News Article

Super Mario World Was The Perfect Escape For a Novelist in Hiding

Posted by Thomas Whitehead

Salman Rushdie's inner gamer is revealed

In literary circles Salman Rushdie is a much admired award-winning writer, and also one of the biggest names in the book industry. He's also courted great controversy during his career, notably when his novel The Satanic Verses outraged extremist groups and regimes to the point that there was a fatwa issued for his execution by the Iranian leadership in 1989. There was violence around the world, collapsing diplomatic relations and a genuine threat to Rushdie, who subsequently spent many years hiding under protective custody.

It's an extraordinary tale, but what on earth has it got to do with Nintendo? In his third-person memoir, Joseph Anton, Rushdie outlines how Super Mario World provided valuable escapism from the stresses of being in hiding, with producing an extract that shows just how absorbing the game was for the author.

Marianne came around and scolded him for playing video games. Thanks to Zafar, he had grown fond of Mario the plumber and his brother Luigi and sometimes Super Mario World felt like a happy alternative to the one he lived in the rest of the time. “Read a good book,” his wife told him scornfully. “Give it up.” He lost his temper. “Don’t tell me how to live my life,” he exploded, and she made a grand exit.

...Alone at Hermitage Lane he reached the end of his Super Mario game, defeating the big bad Bowser himself and rescuing the insufferably pink Princess Toadstool. He was glad Marianne was not there to witness his triumph.

Trying to play games with disapproving friends and family looking over a shoulder may be familiar to quite a few gamers, but it's clear that Rushdie's enjoyment of Mario games carried across into his writing. Similarities with Mario's adventures were particularly evident in a book written for Rushdie's son, Luka and the Fire of Life. Luka must navigate platformer-style levels to rescue his comatose father, working through increasingly difficult stages with 999 lives and fighting through “bouncing, burning, twisting, bubbling levels”. Oh, and the hero is called "Super Luka".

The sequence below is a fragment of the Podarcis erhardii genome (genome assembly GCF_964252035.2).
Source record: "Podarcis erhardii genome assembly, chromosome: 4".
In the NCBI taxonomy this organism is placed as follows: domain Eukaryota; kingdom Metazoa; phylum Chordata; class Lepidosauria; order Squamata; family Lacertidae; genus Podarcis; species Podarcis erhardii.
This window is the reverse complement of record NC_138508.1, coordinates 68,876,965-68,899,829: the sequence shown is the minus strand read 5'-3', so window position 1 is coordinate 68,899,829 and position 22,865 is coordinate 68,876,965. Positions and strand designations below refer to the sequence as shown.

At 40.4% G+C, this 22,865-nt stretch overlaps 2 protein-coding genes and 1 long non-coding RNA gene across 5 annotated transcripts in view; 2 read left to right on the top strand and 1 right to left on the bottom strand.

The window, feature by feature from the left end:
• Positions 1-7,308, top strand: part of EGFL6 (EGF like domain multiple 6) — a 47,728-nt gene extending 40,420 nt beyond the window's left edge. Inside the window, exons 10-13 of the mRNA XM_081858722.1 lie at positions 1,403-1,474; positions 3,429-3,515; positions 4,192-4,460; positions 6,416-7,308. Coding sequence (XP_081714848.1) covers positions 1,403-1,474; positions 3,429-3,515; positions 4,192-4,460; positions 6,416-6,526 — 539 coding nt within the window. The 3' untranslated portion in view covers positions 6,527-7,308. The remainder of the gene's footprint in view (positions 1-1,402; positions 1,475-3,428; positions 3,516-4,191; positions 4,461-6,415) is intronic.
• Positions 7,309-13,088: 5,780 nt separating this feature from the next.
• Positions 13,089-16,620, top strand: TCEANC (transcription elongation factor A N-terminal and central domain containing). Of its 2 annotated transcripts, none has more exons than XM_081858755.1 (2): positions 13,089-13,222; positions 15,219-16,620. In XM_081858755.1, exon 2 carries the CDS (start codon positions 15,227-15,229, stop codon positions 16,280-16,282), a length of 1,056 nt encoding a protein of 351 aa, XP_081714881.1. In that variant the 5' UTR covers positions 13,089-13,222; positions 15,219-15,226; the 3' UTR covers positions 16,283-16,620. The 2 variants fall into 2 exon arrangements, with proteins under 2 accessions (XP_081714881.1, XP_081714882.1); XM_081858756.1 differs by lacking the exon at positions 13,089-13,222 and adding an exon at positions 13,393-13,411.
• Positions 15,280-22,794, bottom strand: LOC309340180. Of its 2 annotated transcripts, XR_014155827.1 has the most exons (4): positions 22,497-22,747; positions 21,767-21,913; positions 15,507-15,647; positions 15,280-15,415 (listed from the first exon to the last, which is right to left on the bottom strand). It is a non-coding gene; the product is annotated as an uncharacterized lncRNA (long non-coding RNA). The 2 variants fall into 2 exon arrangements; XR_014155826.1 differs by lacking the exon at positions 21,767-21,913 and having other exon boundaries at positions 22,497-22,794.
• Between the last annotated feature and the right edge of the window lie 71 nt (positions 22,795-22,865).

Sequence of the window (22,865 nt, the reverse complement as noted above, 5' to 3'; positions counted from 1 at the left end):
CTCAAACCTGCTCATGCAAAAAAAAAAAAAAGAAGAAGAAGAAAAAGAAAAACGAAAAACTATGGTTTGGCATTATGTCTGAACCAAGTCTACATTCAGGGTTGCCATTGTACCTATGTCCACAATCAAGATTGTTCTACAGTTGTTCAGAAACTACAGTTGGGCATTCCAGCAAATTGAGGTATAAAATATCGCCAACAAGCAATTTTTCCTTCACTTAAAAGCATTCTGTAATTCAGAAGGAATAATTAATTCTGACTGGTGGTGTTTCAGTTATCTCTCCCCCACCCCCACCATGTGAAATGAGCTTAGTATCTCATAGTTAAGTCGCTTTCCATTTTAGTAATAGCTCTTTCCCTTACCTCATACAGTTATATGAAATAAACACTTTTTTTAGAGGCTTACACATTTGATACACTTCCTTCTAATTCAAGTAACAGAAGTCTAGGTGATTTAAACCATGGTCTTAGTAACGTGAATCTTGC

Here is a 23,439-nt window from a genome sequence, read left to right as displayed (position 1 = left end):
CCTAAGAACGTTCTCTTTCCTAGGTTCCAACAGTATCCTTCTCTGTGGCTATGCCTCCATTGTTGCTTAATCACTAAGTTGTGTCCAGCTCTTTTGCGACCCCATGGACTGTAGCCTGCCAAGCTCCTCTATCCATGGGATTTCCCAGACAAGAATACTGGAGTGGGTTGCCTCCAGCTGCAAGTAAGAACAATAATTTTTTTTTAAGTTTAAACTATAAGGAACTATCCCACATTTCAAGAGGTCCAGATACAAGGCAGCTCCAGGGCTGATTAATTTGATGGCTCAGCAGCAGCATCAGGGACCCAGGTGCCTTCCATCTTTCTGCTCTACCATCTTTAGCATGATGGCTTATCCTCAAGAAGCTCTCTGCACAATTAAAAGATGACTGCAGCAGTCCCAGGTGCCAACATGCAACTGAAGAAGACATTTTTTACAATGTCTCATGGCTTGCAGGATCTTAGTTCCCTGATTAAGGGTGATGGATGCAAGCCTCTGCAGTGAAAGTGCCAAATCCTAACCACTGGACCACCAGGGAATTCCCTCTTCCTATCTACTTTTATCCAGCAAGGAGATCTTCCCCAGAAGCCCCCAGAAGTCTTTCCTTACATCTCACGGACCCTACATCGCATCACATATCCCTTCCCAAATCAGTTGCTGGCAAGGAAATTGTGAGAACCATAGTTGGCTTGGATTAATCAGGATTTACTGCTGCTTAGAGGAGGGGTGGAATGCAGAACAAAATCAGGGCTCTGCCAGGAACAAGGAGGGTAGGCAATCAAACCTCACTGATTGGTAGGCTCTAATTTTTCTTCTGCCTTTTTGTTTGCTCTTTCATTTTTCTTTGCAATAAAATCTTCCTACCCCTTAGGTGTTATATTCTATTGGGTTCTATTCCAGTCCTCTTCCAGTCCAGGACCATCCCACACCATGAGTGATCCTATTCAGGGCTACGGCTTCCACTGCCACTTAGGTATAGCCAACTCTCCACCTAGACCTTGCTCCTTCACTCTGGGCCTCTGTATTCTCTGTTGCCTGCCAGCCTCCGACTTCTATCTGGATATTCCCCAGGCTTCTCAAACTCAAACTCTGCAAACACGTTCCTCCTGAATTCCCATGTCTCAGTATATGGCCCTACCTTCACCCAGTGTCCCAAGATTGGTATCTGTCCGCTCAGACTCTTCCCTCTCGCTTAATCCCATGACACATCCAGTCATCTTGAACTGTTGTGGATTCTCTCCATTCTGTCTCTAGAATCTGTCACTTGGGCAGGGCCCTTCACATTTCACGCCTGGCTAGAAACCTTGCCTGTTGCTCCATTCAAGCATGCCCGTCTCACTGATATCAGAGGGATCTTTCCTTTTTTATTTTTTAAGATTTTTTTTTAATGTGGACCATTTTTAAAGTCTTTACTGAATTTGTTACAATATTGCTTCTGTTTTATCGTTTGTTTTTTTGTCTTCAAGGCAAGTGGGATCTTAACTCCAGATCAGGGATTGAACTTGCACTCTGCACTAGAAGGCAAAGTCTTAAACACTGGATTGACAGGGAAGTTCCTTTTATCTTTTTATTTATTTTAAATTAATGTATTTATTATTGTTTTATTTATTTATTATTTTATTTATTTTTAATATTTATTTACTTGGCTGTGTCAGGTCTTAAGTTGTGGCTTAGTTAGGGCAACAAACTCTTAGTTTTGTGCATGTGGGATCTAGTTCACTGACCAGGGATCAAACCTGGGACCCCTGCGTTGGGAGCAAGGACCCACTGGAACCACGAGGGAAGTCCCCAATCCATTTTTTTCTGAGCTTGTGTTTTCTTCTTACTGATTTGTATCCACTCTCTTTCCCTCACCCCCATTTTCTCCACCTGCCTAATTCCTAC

Video games have been more than a fun distraction for the author, with the very sincere statement that the looser, non-linear structure of a game compared to a book inspires him creatively; "I think that really interests me as a storyteller…To tell the story sideways."

Ultimately, this story is all about how a world-renowned author, in hiding and fearing for his life, surprisingly found the escapism he needed in, arguably, the best Super Mario game.


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User Comments (19)



AVahne said:

Very nice read. I'm glad video games made a difference in someone's life.



Boo_Buster said:

I prefer the escape rather than being trapped inside a mostly no good reality. Say what you want! Life is but a dream



Adam said:

I knew he liked games but didn't know this one in particular. I saw him speak once, and the man could have been a comedian as easily as a novelist. To grossly understate matters, it sucks that he had to live in hiding. Midnight's Children is one of my favorites, though probably his only book I like much.



Jaco said:

@Boo_Buster Completely agree! I would much rather spend my days in Hyrule than in reality, but I think that's what makes the escape so nice, we don't stay in it long enough for it to become the norm.



NintyMan said:

Wow, this is awesome, thanks for the article!

I'm a writer myself, so It's wonderful to see that there's fellow writers out there that have been inspired by video games and Nintendo in particular. It's also funny that Super Mario World, along with Super Mario Bros. 3, is one of my favorite Mario games too.




Very wrong what he's been put under but can I just give a resounding and huge "MEH" to him. Good article from our NL man though of course.



Capt_N said:

Interesting story of escapism (into video games, or Videoland, as the Captain N cartoons of the late 1980's/early 90's called it).



SuperMinusWorld said:

The fun factor and immersion, in a sense, can't be disputed about Mario games (I'm referring more to the original sidescrollers and the 3D series, as opposed to the New titles). The world is so well-designed and imagined that one can't help but forget about reality for a second. They allow one to feel like there's an adventure wherever you go.



sinalefa said:

His wife sounds like Roger Ebert, as in "don't waste your time with this crap, go do something useful, enjoy real art".

The most ironic thing is his wife's name, of course.

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